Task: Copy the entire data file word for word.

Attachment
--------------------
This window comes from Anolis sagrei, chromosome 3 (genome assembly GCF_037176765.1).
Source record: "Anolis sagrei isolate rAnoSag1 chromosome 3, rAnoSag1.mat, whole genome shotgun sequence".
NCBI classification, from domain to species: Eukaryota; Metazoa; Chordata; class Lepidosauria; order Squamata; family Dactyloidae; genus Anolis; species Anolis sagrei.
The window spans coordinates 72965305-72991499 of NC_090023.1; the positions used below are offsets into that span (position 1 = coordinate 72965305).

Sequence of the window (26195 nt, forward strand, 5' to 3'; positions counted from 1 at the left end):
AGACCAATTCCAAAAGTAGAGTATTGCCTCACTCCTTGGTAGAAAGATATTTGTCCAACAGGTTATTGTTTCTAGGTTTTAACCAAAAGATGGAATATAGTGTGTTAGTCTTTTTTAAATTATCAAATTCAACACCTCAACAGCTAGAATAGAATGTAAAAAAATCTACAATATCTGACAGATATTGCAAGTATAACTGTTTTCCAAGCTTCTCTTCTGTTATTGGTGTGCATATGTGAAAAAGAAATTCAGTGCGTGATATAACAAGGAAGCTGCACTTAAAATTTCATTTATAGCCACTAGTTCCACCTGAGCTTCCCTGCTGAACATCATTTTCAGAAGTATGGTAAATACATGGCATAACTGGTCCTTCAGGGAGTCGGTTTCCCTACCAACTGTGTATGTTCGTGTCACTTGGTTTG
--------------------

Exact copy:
This window comes from Anolis sagrei, chromosome 3 (genome assembly GCF_037176765.1).
Source record: "Anolis sagrei isolate rAnoSag1 chromosome 3, rAnoSag1.mat, whole genome shotgun sequence".
NCBI classification, from domain to species: Eukaryota; Metazoa; Chordata; class Lepidosauria; order Squamata; family Dactyloidae; genus Anolis; species Anolis sagrei.
The window spans coordinates 72965305-72991499 of NC_090023.1; the positions used below are offsets into that span (position 1 = coordinate 72965305).

Sequence of the window (26195 nt, forward strand, 5' to 3'; positions counted from 1 at the left end):
AGACCAATTCCAAAAGTAGAGTATTGCCTCACTCCTTGGTAGAAAGATATTTGTCCAACAGGTTATTGTTTCTAGGTTTTAACCAAAAGATGGAATATAGTGTGTTAGTCTTTTTTAAATTATCAAATTCAACACCTCAACAGCTAGAATAGAATGTAAAAAAATCTACAATATCTGACAGATATTGCAAGTATAACTGTTTTCCAAGCTTCTCTTCTGTTATTGGTGTGCATATGTGAAAAAGAAATTCAGTGCGTGATATAACAAGGAAGCTGCACTTAAAATTTCATTTATAGCCACTAGTTCCACCTGAGCTTCCCTGCTGAACATCATTTTCAGAAGTATGGTAAATACATGGCATAACTGGTCCTTCAGGGAGTCGGTTTCCCTACCAACTGTGTATGTTCGTGTCACTTGGTTTG